Newspaper Page Text
Wem ftotk tffnlntt?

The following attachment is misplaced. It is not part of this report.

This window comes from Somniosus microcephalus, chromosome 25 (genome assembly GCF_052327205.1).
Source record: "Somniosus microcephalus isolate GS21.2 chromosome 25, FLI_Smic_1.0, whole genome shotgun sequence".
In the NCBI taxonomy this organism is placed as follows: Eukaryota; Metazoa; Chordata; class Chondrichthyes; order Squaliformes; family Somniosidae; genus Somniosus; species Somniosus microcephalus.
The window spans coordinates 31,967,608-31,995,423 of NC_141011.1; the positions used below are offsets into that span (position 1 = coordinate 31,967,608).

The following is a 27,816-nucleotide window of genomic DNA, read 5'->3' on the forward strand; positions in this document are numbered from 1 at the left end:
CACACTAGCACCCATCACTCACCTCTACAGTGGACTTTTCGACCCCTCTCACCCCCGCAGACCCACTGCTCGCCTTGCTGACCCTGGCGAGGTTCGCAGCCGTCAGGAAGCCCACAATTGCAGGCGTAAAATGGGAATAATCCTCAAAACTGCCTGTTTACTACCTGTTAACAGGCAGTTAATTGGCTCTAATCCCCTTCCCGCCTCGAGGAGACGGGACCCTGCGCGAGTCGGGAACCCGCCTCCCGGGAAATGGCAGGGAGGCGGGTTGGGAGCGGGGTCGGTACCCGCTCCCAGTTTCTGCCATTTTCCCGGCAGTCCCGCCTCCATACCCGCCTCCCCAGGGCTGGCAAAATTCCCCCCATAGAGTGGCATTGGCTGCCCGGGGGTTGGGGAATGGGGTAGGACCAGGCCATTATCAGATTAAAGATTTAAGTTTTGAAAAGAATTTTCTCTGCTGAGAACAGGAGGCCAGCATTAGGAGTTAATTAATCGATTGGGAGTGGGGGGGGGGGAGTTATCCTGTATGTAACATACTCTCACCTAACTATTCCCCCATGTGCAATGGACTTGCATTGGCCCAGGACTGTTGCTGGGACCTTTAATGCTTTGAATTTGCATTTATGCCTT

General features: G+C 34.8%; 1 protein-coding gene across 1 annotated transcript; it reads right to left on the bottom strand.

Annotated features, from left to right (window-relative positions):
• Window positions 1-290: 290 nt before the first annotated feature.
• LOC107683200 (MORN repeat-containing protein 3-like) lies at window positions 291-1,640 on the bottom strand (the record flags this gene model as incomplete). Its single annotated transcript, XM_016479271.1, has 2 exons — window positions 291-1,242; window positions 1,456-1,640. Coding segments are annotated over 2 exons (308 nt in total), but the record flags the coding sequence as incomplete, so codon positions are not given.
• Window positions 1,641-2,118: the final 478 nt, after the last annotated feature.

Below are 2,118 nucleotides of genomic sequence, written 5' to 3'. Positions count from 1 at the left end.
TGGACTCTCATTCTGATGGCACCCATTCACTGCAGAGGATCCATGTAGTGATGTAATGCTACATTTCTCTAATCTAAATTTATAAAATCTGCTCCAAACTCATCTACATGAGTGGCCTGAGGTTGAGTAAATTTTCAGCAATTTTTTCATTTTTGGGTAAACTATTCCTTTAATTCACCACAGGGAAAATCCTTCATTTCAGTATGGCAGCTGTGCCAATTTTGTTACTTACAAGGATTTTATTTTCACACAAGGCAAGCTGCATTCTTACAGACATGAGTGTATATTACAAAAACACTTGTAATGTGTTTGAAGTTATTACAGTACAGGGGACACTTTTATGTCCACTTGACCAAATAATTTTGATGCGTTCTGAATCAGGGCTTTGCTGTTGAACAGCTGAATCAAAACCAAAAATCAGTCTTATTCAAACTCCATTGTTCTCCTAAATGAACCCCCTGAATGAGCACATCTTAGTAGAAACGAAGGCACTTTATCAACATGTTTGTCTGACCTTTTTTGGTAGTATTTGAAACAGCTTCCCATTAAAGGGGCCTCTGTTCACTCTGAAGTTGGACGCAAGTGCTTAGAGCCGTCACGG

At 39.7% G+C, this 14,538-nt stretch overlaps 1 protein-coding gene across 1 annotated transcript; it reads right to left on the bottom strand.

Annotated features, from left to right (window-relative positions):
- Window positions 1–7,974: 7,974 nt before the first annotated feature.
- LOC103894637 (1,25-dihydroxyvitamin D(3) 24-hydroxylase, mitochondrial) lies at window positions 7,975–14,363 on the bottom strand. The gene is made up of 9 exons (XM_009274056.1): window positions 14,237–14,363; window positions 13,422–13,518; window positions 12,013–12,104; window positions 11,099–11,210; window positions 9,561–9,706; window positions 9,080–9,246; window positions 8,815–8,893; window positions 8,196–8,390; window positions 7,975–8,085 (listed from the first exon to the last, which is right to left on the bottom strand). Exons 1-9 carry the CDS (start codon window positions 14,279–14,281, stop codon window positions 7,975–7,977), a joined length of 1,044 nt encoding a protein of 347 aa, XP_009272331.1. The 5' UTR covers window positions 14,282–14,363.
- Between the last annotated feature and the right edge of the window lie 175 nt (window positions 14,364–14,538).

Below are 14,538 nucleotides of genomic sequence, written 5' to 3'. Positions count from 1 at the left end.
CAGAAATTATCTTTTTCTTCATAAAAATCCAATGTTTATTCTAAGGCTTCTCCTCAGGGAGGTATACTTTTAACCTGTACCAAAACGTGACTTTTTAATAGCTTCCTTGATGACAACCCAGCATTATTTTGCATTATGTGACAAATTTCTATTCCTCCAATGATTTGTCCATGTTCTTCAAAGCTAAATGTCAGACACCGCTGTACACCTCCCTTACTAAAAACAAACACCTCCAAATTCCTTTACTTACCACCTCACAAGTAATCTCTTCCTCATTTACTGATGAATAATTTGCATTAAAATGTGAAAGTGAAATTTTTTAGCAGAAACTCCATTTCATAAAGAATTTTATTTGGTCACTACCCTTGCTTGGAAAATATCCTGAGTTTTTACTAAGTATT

Fir.t to Last?the Truth: New??Edi? toriais?Advertisements Member of the Audit Bureau of ?nrcuUUoM THURSDAY, JULY 15, 1920. Owned and published dally by New York Trlbnn* Jmc. a New York Corporation. Orlen Bald, Preai der.t: O. Vernor Rogers Vice-President; Helen Bonn Reld. Secretary; R. R. Max?old. Treasurer. Ad drew. Tribune Butldlng. 154 Nassau Street, New York. Telephone. Be*kn>*n SOCO. fltTBSCRIPTtON RATES-~Uy mall, including P?state. IN THE ITNITKD STATES. East of Mississippi River: On? ?Sir On* By Mail. Postpaid. Year. Month?. Month. Dally and Sunday.?12.00 ??.00 ?1.00 One *?k, S5c Daily only . 10.00 5 00 .81 On? ??eck. So?. s Sunday only. 4 00 S.aS .40 Sunday only. Canada. e.oo 8.25 .13 FOREIGN RATK8 Daily and Sunday.?25 00 $13.58 11.40 Ball? only.... 17.40 8.70 l.*5 tunday only. ?.?5 5.1? .88 entered at the Ptistoffie* at New Y*ork as ?Second Class Mail Matter GUARANTY You can purckat* merchandlt? advertised le THE TRIBUNE with absolut? sattty?fer If dlmthfaa tlon result* In any ease THE TRIBUNE gu?rannos to pay your money back upon rmuest. No rod tap*. Ne ?ulbbllng. Wo make flood promptly If the advertisn do** not. MEMBER OF TUE ASSOCIATED PRESS The Associated Pros? Is cjccUisiteij entitled to ?he B?e for ?-?publication of all news dispatch? credited to It or not otherw.se credited in this paper, snd siso tho local news of spontaneous origin published he~(n. Ail rights of repnbllcatlon of all other matter herein also are reserved. The German Fact One day the issue concerns the tracing of boundaries; another day, the payment for war damage wan? tonly done, or disarmament, or coal or something else. ' Germany has signed agreements which explicitly define her obliga? tions. But she repudiates her pledges in spirit and goes as far as she dares in ignoring them in acts. The attention of all persons is challenged by a momentous Fact. This Fact is Germany. What she has been she remains?a continuous menace to the peace and order of the world. It is useless to say conditions both within Germany and beyond her borders ar^ not as they should be. Conditions within Germany are not subject to outside control, and her conditions bring coosequences and reactions everywhere. Individual nations discuss peace as something they can always have if they wish it. They can't. A camel cannot have quiet unless willing to be a tiger's food. Before the war Germany deceived the remainder of* the world, or a large part of it. It was said she would never do that which she did. Those who penetrated the German design were prophets with little honor in their own countries. They were denounced as war inciters. And again, despite the warnings given by countless graves, those who do not wish another war deluge and who realize that the way to prevent it is to convince Germany she can? not win are denounced by pretend? ed liberals. ? Germany willed the war. She can will another. She is certain to will another if persuaded she may expect a different outcome. Peace depends not on the wishes of those who stopped her last foray, but on Ger? many's estimate of her chances. This is not to say Germany is in? capable of fundamental reform. It merely ret^ognizes the outstanding fact that she has not reformed and shows no desire to reform. Slip the bonds by which she is restrained, and the ultimate result is not doubtful. Germany snarls and bites, and then whines to be free. Who pos? sessing sanity and good intent would turn her loose? Who would assume responsibility for the flowing of new rivers of blood? The President's fatal policy pre? vented the creation of general bul? warks for peace. So the business of common protection is laid on France, Great Britain and Italy. We may well rejoice that they do not avoid their high and honorable task. These powers of western Europe protect us quite as much as we pro? tect the republics south of the Rio Grande. And as it is the habit of South America to sneer at our mo? tives, so we have a school of opinion that sneers at the motives of our European guardians. Flat or With Reservations Oyi November 19 last, the day rati? fication of the treaty was defeated in response to instructions from the White House, Senator Harding spoke as follows to the Senate: "In the Senate there are four dis? tinct schools of thought in dealing with this treaty. One is the uncon? ditional ratification school?those who, either through their own con? scientious convictions or the lash of the Executive?choose as you will? want this treaty ratified without a single modification or ratification. That is Group No. 1. In direct op? position is the so-called irrecon? cilable group?those who are unalter? ably opposed to any ratification. That is Group 2. The third is the group to which I choose to belong, if I may, who are agreed to bring about the ratification of this treaty if they are convinced that the reservations which have been adopted are suf? ficient to safeguard the interests of the United States of America. There still remains another group, or, rather, a group within a group, popularly known as the 'mild reservationists'? those who are anxious to ratify, who aro anxiou? to safeguard the inter? ests of this Republic, but at the same time desire to make ?Vhe reservations ?s little offensive as possible to those who assumed to negotiate the treaty j in contempt of the Senate." In his response to the challenge ?of Mr. Cox to make the League of Nations project tho paramount issue of the campaign Senator Harding in no degree contradicts the foregoing. He has voted twice for ratification, and may be counted on to forward ratification when the Senate again, assembles, unless it should appear wiser, after consultation with our war associates, to draft a new and better instrument. The issue narrows to the question of whether there, is to be flat rati? fication, as the President has insisted on, or ratification with reservations protective of American liberty of ac? tion and notice that our Constitution is binding on all serving under it. As to this, the San Francisco plat? form, through the addition of the Walsh amendment, practically con? cedes the validity of the Republican position. Mr. Cox will not find it easy to assail reservations and avoid collision with his platform. In various utterances the Presi? dent ihas sought to draw the issue in this wise, "Do you favor a League of Nations to preserve peace, and America's entry therein?" But the fraud of a submission along these lines has been exposed. If President Wilson has not been able to befuddle the public it is not likejy Candidate Cox will be able to do So. The Adullamites Robert M. La Follette, catching a prevailing disease, insists on writing the platform if he is to run. His dic? tation seems to have been accepted. At last accounts a committee of the Forty-eighters was feverishly at work on a document guaranteed to please. Platforms made while you wait; principles altered on an hour's notice. The gentlemen in concourse at Chicago are happily not bothered with a rank and file in their paper organizations. They are all colonels and generals. For them to march first one way and then another re? quires no argument with masses of men. When the convention, whose delegates are self-appointed, is ad? journed the party ceases to exist. It hopes to gain a following, but it ad? mits that it has none yet. Its voice sounds in a wilderness, and the only response so far is the echo of its own moonings. The organization of third and fourth and fifth parties is a regular industry every fourth July. They sprout and flower like buckwheat. But the frost of September is chill? ing, and by Octob?jp only a few blackened leaves remain. A new party sometimes has power to pry a man loose from an old association, but is seldom able to attract him to itself. The Progressive party of 1912 is often mentioned as an exception and is referred to as furnishing evidence i of what can be achieved. But the Progressive secession was orthodox even from a two-party standpoint, l Its genesis was the belief of the | Roosevelt delegates, a belief shared by the Roosevelt voters in the pri? maries, that the nomination had been stolen. Thus there was a split rath? er than a deliberate establishment of a new organization. Colonel Roosevelt would not have considered leading the new venture except for his conviction that the expressed will of the party had been grossly overriden. Nothing in the Chicago proceed? ings is calculated to make either of the old parties shiver with a great fear or tremble with a great dread. It is ?not conceivable that any con? siderable number of Americans have any desire to intrust the Republic to the management of the soreheads, calamity howlers and professional faultfinders who like to see their names in print and who have discov? ered that the easiest way to attain this glory is to have a nice little pri? vate party of your own. A Joint Enterprise The ability of Senator Harding that strikes us as his most essential qualification for the Presidency is his readiness to work with other men. It is this quality which will most appeal to American voters; and this attitude of the voters is a just one, for it is this ability which will in? sure from him if elected a sound and able administration. It is because President Wilson has so glaringly exhibited th? weakness of the leader who cannot cooperate or consult that the mind of the coun? try so ?insistently demands a Presi? dent of another type. But the issue is not a personal orte. The truth existed before the Wilson terms of office and will exist after the next Administration, whatever its charac? ter. It is a homely fact of American political life, of American business life, of everyday common sense. The American nation is a joint enterprise. Its affairs are too big to be contained in any one head or expressed on any one typewriter. The whole tradition and practice of the Presidency have been those of ! common counsel and joint direction. j Colonel Roosevelt carried the devel : opment of Presidential leadership ; far; but he never lost his ability for i taking infinite advice. His was j never a one-man government in the | sense that he was aloof from con? sultation or impervious to the opin? ions of others. The example of Lincoln is, of course, the supreme example of co? operation under the most trying con? ditions. It is an example which no American can ever forget and which comes recurringly to mind when the undoubted ability of President Wil? son is praised beyond its deserts. There is not only Senator Hard ing's declared policy in favor of cooperation ? with Vice-President, with Cabinet, with Congress. There in his record in the Senate, which those who have worked with him and who speak with impartiality confirm. Such a progressive and independent mind as Senator Cummings's, for example, considered Senator Hard ing's capacities ideally fitted for the Presidency. The gift of working, smoothly and efficiently with one's fellows is not a common ability. It is the first essential of a good execu? tive, and good executives are more rare in politics than they are in business. It is from a man's busi? ness associates that one looks for first hand opinions of his ability to cooperate; and the testimony of Mr. Harding's fellow Senators is the best of evidence on this point. We think that Mr. Harding's con? duct of his own campaign reinforces this conclusion. He has taken coun? sel with a wide variety of minds, Mr. Hoover and General Wood among the- rest. There is promise that he purposes to conduct his whole campaign upon the theory that common counsel is best. The Republican party unquestion? ably possesses the personal material for a supremely able Administration. That Mr. Harding, through disposi? tion and attainments, will be able to use this material to complete ad? vantage is, in our opinion, the su? preme reason for his support and election. To the Better Boat There is much to make to-day's cup race glorious and thrilling. No other international sporting trophy has an equal age. This is a post? poned contest, restrained by five years of war, that is unleashed off Sandy Hook. Seldom have two yachts bearing the hopes of nations been so equally matched and maneu? vered for a start with their compara? tive merits so completely veiled in doubt. ' A few minutes may serve to-day to indicate what the final result will be. But more likely the contest will be closely fought and the time allow? ance will declare the victor. This matter of many minutes that the challenger must give the Resolute is an unfortunate complication in what should preferably be a straight boat for-boat contest. The present rule, however, was drafted in a sound cause. If plain water line length is taken as a basis for a boat-for-boat race the tendency to develop freak models of extreme type is constant and unavoidable. The racing for? mula under which Resolute and Shamrock IV were built is a well meant effort to penalize freak pro? portions and encourage a sound, weatherly craft. The only criticism that can be made of the rule is the fact that it fails to prescribe any standard of structural strength. Resolute is frankly a racing machine, built to the limit of lightness, and there are those who doubt her stanchness and question her ability to hold together in a real blow and through heavy seas. Shamrock IV is of sturdier build, but her huge rig may bring her in equal peril if a gale unex? pectedly turns up. It is the hope of many yachtsmen that ultimately a stancher, more seaworthy type of cup contender may be evolved. But, if so, an even more complicated rac? ing rule must be evolved, and the present intricate formula certainly seems to give designers and meas? urers enough of a puzzle. The present series of races may yield much light on these points. They will be watched with eager interest by every lover of sport. ?_y a fortunate stroke of fate an ama? teur is at the helm of each yacht. There is a certainty of a rare duel of skill and of the utmost of fair play, good will and courtesy. A good breeze and a fair test are the wish of every one; and may the better boat win ! , The Aland Problem Compared to the controversies raging about Fiume and Teschen the question of the Aland Islands seems secondary and remote. Yet it has its undeniable importance in the fact that it is probably the only issue from which a permanent danger for the peace of northern Europe, other? wise well insured by the Scandina? vian entente cordiale, may grow. Roughly speaking, Sweden claims the islands on the ground of selt determination and of strategic neces? sity. Finland pleads historic right and geographical as well as naval considerations. It is true that the Aland Islands formed part of Fin? land when that country was united to Sweden, but the separate entity of the group was emphasized by state documents which always spoke of "Finland with the Aland Isl? ands." When Sweden, in 1809, ceded Finland to Russia the islands were handed over, too. Ever since their Russian ownership constituted one of Sweden's most burning problems, for the islands control the entrance of Stockholm's harbor, and if occu? pied by an enemy power render the defense of the Swedish coast practi? cally futile. The group has been de? scribed as a sword pointed at Swe? den's heart. Great was, therefore, the rejoic? ing in Sweden when, after the break-up of Russia, the islanders, Swedish in race and language, unanimously declared for Swedish sovereignty. But the Finnish gov ernment, which is now in possession, proposes to disregard the sentiment of the population. Besides assert? ing historic right (which, hcwever, as was seen, ?b a two-edged argu? ment in this case) the Finns demand the islands on the ground that they guard the entrance to the Gulf of Bothnia, and thus Finland's commu? nications with the outside world. They assert, moreover, that, while the deep channel separating the islands from Sweden never freezes, the sea between the group and the Finnish mainland is covered in win? ter with thick ice. This argument, again, might well be put forward by the Swedes, seeing that a strip of free water affords better contact than ice. Finland has been called the fourth Scandinavian nation, and, politically and culturally, Sweden may be re? garded as her mother country. It would be regrettable, both from the Scandinavian and the general point of view, if the relations of the two states should be allowed to suffer on account of the Aland dispute, which, after all, presents no difficulty in? soluble by peaceful argument. A Call for Cabinets if Announced, Voters Could Better Make Up Their Minds To the Editor of The Tribune. Sir: May I make a suggestion that, If put into effect, will be a great help to the independent voter in making his decision as to tho proper candidate to support next November? Would it not be possible for the various candidates to name their cabi? nets before election instead of after? The voter in casting his vote helps to put in office more than a President and Vice-President?he elects the adminis? trative side of tho government, and much of the strength or weakness of that government depends upon the character of men selected by the Presi? dent for Cabinet positions. Neither of the candidates of the two great parties can be considered big men nationally, and their capacity to handle the job well is an unknown quantity. Those who perhaps have been disposed to vote the Republican ticket do not feel certain just what kind of men will surround Mr. Harding should he be elected. If they are going to be tho men who were moat influential in bringing about his nomination, then many of us will not want to see him elected. On the o,ther hand, if he se? lects men like Root, Hughes, Taft, Hoover, Wood, Schwab, Vanderlip and others of the same caliber as his ad? visers, many independents will feel safe in voting for him. The same holds true of the other can? didate. There is little to choose be? tween the heads of the two tickets? there may be a decided choice if#the Cabinet members are known before elec? tion. There are two major objections to the plan?first, the candidate's time will be too much occupied with cam? paigning for him to give the choice of Cabinet members consideration; second, damaging political enmities may be created by choosing a Cabinet before election. Neither of theso ob? jections can really weigh against the good that can come to the elector by a knowledge of just what kind of gov? ernment he is trying to put in power when he casts his ballot. H. C. GILLESPIE. Suff.em, N. Y., July 12, 1920. Watch It Fail! To the Editor of The Tribune. Sir: Has it occurred to your corre? spondents that perhaps their discussion of "Why the Chsftches Fail" is funny? Take a Bingle denomination?the Methodist, for instance?and watch it fail. Its tithers (Methodists who give a tenth of their income to the church) number only 210,000. Its recent evan? gelistic campaign failed to 'the extent of yielding something like 850,000 new Methodists. And what does its much vaunted centenary fund amount to? Small change! Chicken feed! To be specific, the sum of $115,000,000. There's failure for you! There's fizzle! At this rate Methodism will soon be as extinct as the saloons it killed. Quite clearly it is no longer a power, though wo should not be surprised at that, for to-day there are barely 4,500, 000 Methodists left alive. ROLLIN LYNDE HARTT. New York, July 13, 1920. The Greatest Gift To the Tribune Fresh Air Fund. May I take the liberty of con? gratulating you upon the noble work you are doing for those who are soon to be the backbone of our community, giving them a chance to know that there is something in this life besides industrial unrest, politi? cal agitation and economic distur? bances? Your unselfish and altruistic ?work is but another instance, another bit of evidence, establishing not Merely the possibility of performing invalu? able services to our community, but also the need of our community for such great factors as The Tribune. I cheerfully inclose my little bit, in memory of mv beloved wife, Rose Cohn Hyman, by whom children were held to be God's greatest gift to humanity. WILLIAM A. HYMAN, New York, July 10, 1920. A War of Words (From The Los Angeles Times) It is mainly a matter of verbiage. The Republicans want the league with their reservations and interpretations. The Democrats say they have no objec? tions to reservations and interpreta? tions, but they must not amount to desecration or nullification. The Re? publicans retort that they aim not at nullification, but insist on justification. They ought to be able to get together. What they both want is a League of Na? tions on probation with interpretation of relations. Elihu Root could fix that up in twenty minutes. The Conning Tower First Linen In Pleasant Places rB- O W. out of' Bartlett's Familiar 1 ' Quotation*.] Charming he ?aw hor, Cheek upon her hand; Chief among the blessed three, Childlike and bland. Chill November's surly blast, Cold as any stone; Coward? die many times, Die all alone. Dream of heaven she did, but Early to bed; Emeli? up rose, Eyelids heavy and red. Faith unfaithful kept him Fallen on evil days; Ferdinand Mentez Pinto Hath divers ways. | Friendship is but a name, Frost, a killing frogt; Hoist with his own petar, Honour is lost. Hope bade the world farewell, Kings would not pity; Let not the heavens hear Llewellyn's layi Locked up from mortal eye, Love taught him shame; Love waters cannot quench, Love's holy flame. Marriage is a desperate thing; Means to do ill deeds. Meddling every fool will be Mock the meat it feeds. Here a line and there a line, I and sorrows sit, Hio jaeet, these two narrow words, A very palpable hitl Read, mark and inwardly digest, Then welcome each rebuff; Roundelay, my merry, merry, Skimble-skamble stuff. Some day we may become a Presi? dential candidate, so we risk no charges of anti-Americanism. We here? by go on record as hoping that Sham? rock IV loses and Resoluto wins to? day. King Christian of Denmark hurt his leg yesterday while mounting a horse. The stirrup Btrap broke, the inference being that it was, as Shakespeare im? plied, rotten. The Truth About the Cox Porch Sir: My bitterest enemy smiling? ly has called my attention to your rash columnar conclusion drawn from the published photographs of Governor Cox's home that it is "porchless." I have the authority of the architect* for stating that it has three of these useful orna? ments?whose assumed absence forms the basis of your feeble joke. I say "useful ornaments" advisedly, for they are made to be screened in Summer and enclosed with glass in Winter without giving the house the appearance of a sanatorium. Have you ever sat on the White House porch amusing yourself swatting flies and mosquitoes? ?Oswald C. Hering. But the architect is in error about tho White House porch. It's a portico. In dramatic experience, Miss John stone is well qualified for her new work. She was a member of the Follies of 1915 and 1916 and has had many important r?les in stage pro? ductions?with the Castles in "Watch Your Step"; with Gaby Deslys in "Stop! Look! Listen!"; with Ray? mond Hitchcock in "Oh, Boy"; with Ed. Wynn in '?Over the Top," and so on through a list of real triumphs.? From a Realart advertisement. What do you mean, "dramatic"? The Bonaparte Unselfishness [From th? Evening Post] Napoleon loved her, and immediate? ly after the restoration of the empire, he declared on January 22, 1853, his intention of marrying her to the Sen? ate, the Legislative Assembly and the highest officials of the government in the throne room of the Tuileries. Despite the Times's championing of Governor Cox, it prints a picture of the Dayton News building, "which he bought," the caption says, "when in a moribund condition." The Diary of Our Own Samuel Pepys July 13~Early up, and breakfast at L. Fishel'8, very good, too; and drove W. Botsford' to the city, and so to my office, slaving there till near 2 o'clock; and so with Mistress Hilda Jackson to Woodmere, and W. Botsford trounced me terribly, but Mr. E. Conlin did um? pire the match, and that was a perfect thing. Back to the city late, and had no dinner at all, and to the office, and so home at 11, and to bed. 14?Up betimes, and to the office; and Mrs. Mabel Hill to see me, whom I have not Been in more than a year, and she prettier than ?v?r she was. To get a new tennis racquet and met Mr. Curtis, a fair spoken gentleman; and so to Woodmere again in my petrol-waggon and home again, late. -, # And yesterday evening a young wom? an said she really believed it wasn't as hot as she thought it was. Will the class in journalism as? semble, please? Now then, what do i they hope ? to do to a strike or a | famine? Avert. And what do tennis opponents do? Clash. The class is dismissed. The Socialist party will see the cup races frem their communistic craft, the Proletariyacht. Doubtless the fireflies are plentiful at Flasher, N. Dak. And, as G. A. H. suggests, most of 'em suffer from Bright's disease. Well, well, it's St. Swith,n*s Day. Probably showers, F. P. A. O, DRY THOSE TEARS (Copyright, mo. New York Tribune Iao.) T. R. on Prohibition Favored the 18th Amendment, It Is Asserted To the Editor of The Tribune. Sir: In July, 1918, Theodore Roose? velt by appointment gave an interview to the writer in company with H. C. Scotford, of New York City. So much has been said about the attitude of Colonel Roosevelt toward prohibition and other issues that it seems perfectly clear that the mind of the great states? man, who was always progressive in thought, absorbed though he was with the prosecution of the great war of humanity, was at the same time con? sidering in a secondary way some of the other questions that were before the American public. Casual conversa? tions may place an emphasis upon first one phase of a question and then an? other, which could give the appearance of conflicting views. When, however, the Colonel wrote about his conclusion upon a subject, or declared for action upon it, there was no difficulty of un? derstanding his final analysis of it. I read the conversation with Roose? velt which John J. Leary jr. reported in "McOlure's" for November, 1918. The opening statement of Mr. Leary is that "Colonel Roosevelt was not one of those who favored the Eighteenth Amendment." He does not say the Colonel thus declared himself. The closing statement is that Roosevelt said he would take no part in the contest one way or the other: "I shall not allow it or anything else to swerve me from the (war) work we are now in." The former statement we think is incorrect.? as far as it relates to Roosevelt's final decision. The latter statement we know represents his attitude. Mr. Roosevelt did not desire to turn from what he considered the main issue, and while he had the desire to let nothing else important employ his time, he recognized the merits of both the suffrage and prohibition campaigns and said to Hon. Wayne B. Wheeler, of Washington, and Colonel L. B. Mus grove, of Alabama, that he had to break that rule once in order to help the suffrage fight, and if it became necessary he would do it again in order to help prohibition. In my interview, which was with reference to prohibition | and the Republican party in New York j and the nation, in speaking of the prog- ! ress of prohibition and its ultimate achievement by ratification he said, "I will do everything I can to make it pos? sible." Shortly after this I wrote to Sena? tor Frederick Davenport regarding the matter, inclosing a Roosevelt letter, and Mr. Davenport replied, "I thank you very much for sending me the ! copy of letter of Colonel Roosevelt to j Dr. Iglehart. Coupled with the testi mony of Mr. Wayne Wheeler of Mr. Roosevelt's conversation with him, it makes no doubt of the position of Mr. Roosevelt. I had a conversation months ago with him ahout the matter, and : there isn't the slightest question about what he thought. No man in America j could read the signs of the times more clearly than he." If, in tho conversation with Mr. Leary, there seemed: to be any sugges? tion from Colonel Roosevelt that it might be wise to make a trial of the beer and wine program, it must be re? membered that this was one of the stages of thought which practically all public men reached at one time or an? other, which was abandoned for the complete program, notwithstanding that the earlier notion may have been alluded to at times as a plausible so? lution of the drink problem. Inadver tently, Mr. Leary, in contending that Roosevelt did not favor the amendment, but was willing to promote continuance of beer and wine, makes admission that the amendment to all intents and pur? poses does prohibit beer and wine. If, in conversation with Mr. Leary, there cropped out any feeling of uncer? tainty over what would take the place of the saloon, or any sympathy over the prospective lot of some saloon? keepers whom Roosevelt knew person? ally to be keepers of orderly houseB, and even though there were some Rooseveltian emphasis and vigor tin? gling throughout such an observation on his part, the speculation is altogether overcome in his final conclusions on the subject, which are not set forth in Mr. Leary's article. That article dealt with phases of the problem, and not with the facts of ratification. Mr. Roosevelt's assertion that he would help secure ratification of the ! amendment if it became necessary has its antecedent in a letter which was written right after Congress submitted the national prohibition amendment, December 17, 1917: "Dr. Ferdinand C. Iglehart, care of 'Christian Herald,' Bible House, New York. "My Dear Dr. Iglehart: I thank you for your book and appreciate your send? ing it to me and I wish to congratulate you on what has happened in Congress and the success that is crowning your long fight against alcoholism. The American saloon has been on? of the most mischievous elements in American social, political and industrial life. No man has warred more valiantly against it than you have, and I am glad that it has been my privilege to stand with you in the contest. "Faithfully yours, "THEODORE ROOSEVELT." Many a man has had a certain sym? pathy for saloonkeepers personally known to him, but that has not de? barred him from* welcoming the prohi? bition of the liquor traffic. When Colo? nel Roosevelt wrote the congratulatory message upon the submission of the national amendment he knew it was an amendment which prohibited beer and wine. There were many men who had an opinion that beer and wine were not very harmful, but decided that the brewers of whom the Colonel wrote "They paid money to the German American Alliance" had sinned away their day of grace and that the whole business had to go. ANDREW B. WOOD, Assistant State Superintendent Anti Saloon League. Brooklyn, July 11, .1920. Woven Silence (From The Pagan) ?HPHIS silence has a music; It is the blood of me that hears it, Almost the fingers, too. Had this hand of you, Flower-curved under your sleeping eyes, A voice to murmur repose, And had this hair of you, Soft-seeking to your sleeping cheeks, The humming of its slow, bewildered curve, I should have entering music for the ear; I should be started on a woven song Of the hushed weavers of silence. EDWARD SAPIR. The Gathering of the Clans (From The Buffalo Express) Now is the time for all medium good men to come to the aid of the party by attaching themselves to the cam? paign payroll as sentiment-feelers, prestige-givers, all-around mixers and windjammers. David and Jonathan The Amiable Cynic Applies flu Min?? to Politics To the Editor of The Tribune. Sir: Now that David and Jonathan have so touchingly kissed each other in public, little "pep" is left in the cam? paign and email cause for anxiety u to the result. The brightest thing said of Hughes in 1916 was that if he had not been running he would have voted for Wil? son. Be that as it may, there ii no leason to doubt that Harding will vote for Oox, and certainly none can doubt that Cox will vote for Harding. So why bother to go to the poll? not November? Could there be mtw? nearly two peas from the same pod' The only probable difference in vie? between two such dear friends is that Harding thinks Harding should be elected, and Cox thinks Cox should he \ elected. Together they should stut?! the country arm in arm, alternating at i each stopping of their joint train. i Practically each could make the same speech, explaining that each platform was constructed solely on the principie of catching all votes and repelling none. On the liquor question each hold* sacred to the utmost th? enforcement of the law, and each should be able tc make it perfectly clear to all voten that, wet or dry, they have the ?nth* sympathy of each. And what more eu any proper-minded voter want? As to the League of Nations, both candidates are in complete accord. Such a league is highly favored as is en? tirely constitutional and does not Mn?> the United States to anything s ma? jority of its voters does not v/ant B held for. Probably during the cam? paign Harding will pledge himself, i? elected, to appoint Cox Secretary of State. Whereupon Cox will reciprocate by pledging Harding's appointment ?? Secretary of State, if he, Cox, is elected President. As neither candidate is first, seeouA or even third choice of the majority of the voters of his party, and can he voted for only as a bitter pill, ?W should not the high contracting partie? to the nomination get to a conference and make a sure thing of it for them? selves in any event? One represent? tive of sinister Republicanism and on? representative of sinister Democracy would be ample. Get together, Messrs. Penrose *?? Murphy, and fix things so that ye? forces will win, no matter which ?? your candidates loses. J. H. HARVET. Montclair, N. J., July 10, 1920. Motor Noises To the Editor of The Tribune. Sir: It is my desire to expresa ?P" preciation for an article protesting against noise in city streets hi drivers of automobiles, trucks ?P? motorcycles. I refer to an article s> The Sunday Tribune on the autoiM bile page. The offense is daily? nightly, everywhere in the city, as? gets worse instead of better. The police could hardly engage in a me** important campaign against wrosf than that of suppreasing the viols?* noises of automobiles. ANTI-NOISt New York, July 12, 1920. The Touch of Nature (From The Louisville Courier-Joaraatl A critic has discovered that neaifr every orator at San Francisco has Q?* his infinitives. If that's so, how ?*? the grand old intensely human D?V* eratic party fail to get the symp*** and the votes of the majority?